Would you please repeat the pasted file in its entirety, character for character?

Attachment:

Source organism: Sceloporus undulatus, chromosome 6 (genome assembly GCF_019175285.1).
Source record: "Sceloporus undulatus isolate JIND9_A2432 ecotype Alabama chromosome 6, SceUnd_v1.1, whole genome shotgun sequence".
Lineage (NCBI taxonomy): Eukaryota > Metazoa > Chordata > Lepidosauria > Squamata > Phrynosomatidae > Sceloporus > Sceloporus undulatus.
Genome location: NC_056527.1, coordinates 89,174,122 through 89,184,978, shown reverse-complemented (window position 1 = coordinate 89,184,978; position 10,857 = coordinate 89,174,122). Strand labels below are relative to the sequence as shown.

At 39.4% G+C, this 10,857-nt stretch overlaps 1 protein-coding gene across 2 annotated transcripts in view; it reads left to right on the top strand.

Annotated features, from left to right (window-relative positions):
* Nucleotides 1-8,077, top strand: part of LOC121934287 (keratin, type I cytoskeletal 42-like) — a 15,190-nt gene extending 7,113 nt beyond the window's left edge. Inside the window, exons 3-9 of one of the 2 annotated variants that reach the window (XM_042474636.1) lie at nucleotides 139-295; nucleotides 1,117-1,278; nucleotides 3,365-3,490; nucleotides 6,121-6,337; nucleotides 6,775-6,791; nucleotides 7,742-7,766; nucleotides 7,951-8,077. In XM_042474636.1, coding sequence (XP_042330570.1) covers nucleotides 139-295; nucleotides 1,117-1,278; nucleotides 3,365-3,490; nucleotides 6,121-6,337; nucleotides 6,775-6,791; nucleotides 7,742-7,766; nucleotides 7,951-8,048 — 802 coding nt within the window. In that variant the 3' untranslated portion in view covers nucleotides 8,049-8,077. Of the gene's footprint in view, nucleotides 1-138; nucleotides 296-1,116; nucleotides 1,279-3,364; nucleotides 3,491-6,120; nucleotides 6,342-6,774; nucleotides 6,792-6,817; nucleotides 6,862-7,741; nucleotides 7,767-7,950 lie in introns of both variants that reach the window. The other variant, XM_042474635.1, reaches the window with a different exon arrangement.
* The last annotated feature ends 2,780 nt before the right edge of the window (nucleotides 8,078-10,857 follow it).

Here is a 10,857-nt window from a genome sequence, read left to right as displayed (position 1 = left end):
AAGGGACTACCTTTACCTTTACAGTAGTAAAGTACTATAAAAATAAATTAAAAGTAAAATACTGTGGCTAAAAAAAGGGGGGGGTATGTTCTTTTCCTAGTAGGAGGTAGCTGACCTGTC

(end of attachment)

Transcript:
Source organism: Sceloporus undulatus, chromosome 6 (genome assembly GCF_019175285.1).
Source record: "Sceloporus undulatus isolate JIND9_A2432 ecotype Alabama chromosome 6, SceUnd_v1.1, whole genome shotgun sequence".
Lineage (NCBI taxonomy): Eukaryota > Metazoa > Chordata > Lepidosauria > Squamata > Phrynosomatidae > Sceloporus > Sceloporus undulatus.
Genome location: NC_056527.1, coordinates 89,174,122 through 89,184,978, shown reverse-complemented (window position 1 = coordinate 89,184,978; position 10,857 = coordinate 89,174,122). Strand labels below are relative to the sequence as shown.

At 39.4% G+C, this 10,857-nt stretch overlaps 1 protein-coding gene across 2 annotated transcripts in view; it reads left to right on the top strand.

Annotated features, from left to right (window-relative positions):
* Nucleotides 1-8,077, top strand: part of LOC121934287 (keratin, type I cytoskeletal 42-like) — a 15,190-nt gene extending 7,113 nt beyond the window's left edge. Inside the window, exons 3-9 of one of the 2 annotated variants that reach the window (XM_042474636.1) lie at nucleotides 139-295; nucleotides 1,117-1,278; nucleotides 3,365-3,490; nucleotides 6,121-6,337; nucleotides 6,775-6,791; nucleotides 7,742-7,766; nucleotides 7,951-8,077. In XM_042474636.1, coding sequence (XP_042330570.1) covers nucleotides 139-295; nucleotides 1,117-1,278; nucleotides 3,365-3,490; nucleotides 6,121-6,337; nucleotides 6,775-6,791; nucleotides 7,742-7,766; nucleotides 7,951-8,048 — 802 coding nt within the window. In that variant the 3' untranslated portion in view covers nucleotides 8,049-8,077. Of the gene's footprint in view, nucleotides 1-138; nucleotides 296-1,116; nucleotides 1,279-3,364; nucleotides 3,491-6,120; nucleotides 6,342-6,774; nucleotides 6,792-6,817; nucleotides 6,862-7,741; nucleotides 7,767-7,950 lie in introns of both variants that reach the window. The other variant, XM_042474635.1, reaches the window with a different exon arrangement.
* The last annotated feature ends 2,780 nt before the right edge of the window (nucleotides 8,078-10,857 follow it).

Here is a 10,857-nt window from a genome sequence, read left to right as displayed (position 1 = left end):
AAGGGACTACCTTTACCTTTACAGTAGTAAAGTACTATAAAAATAAATTAAAAGTAAAATACTGTGGCTAAAAAAAGGGGGGGGTATGTTCTTTTCCTAGTAGGAGGTAGCTGACCTGTC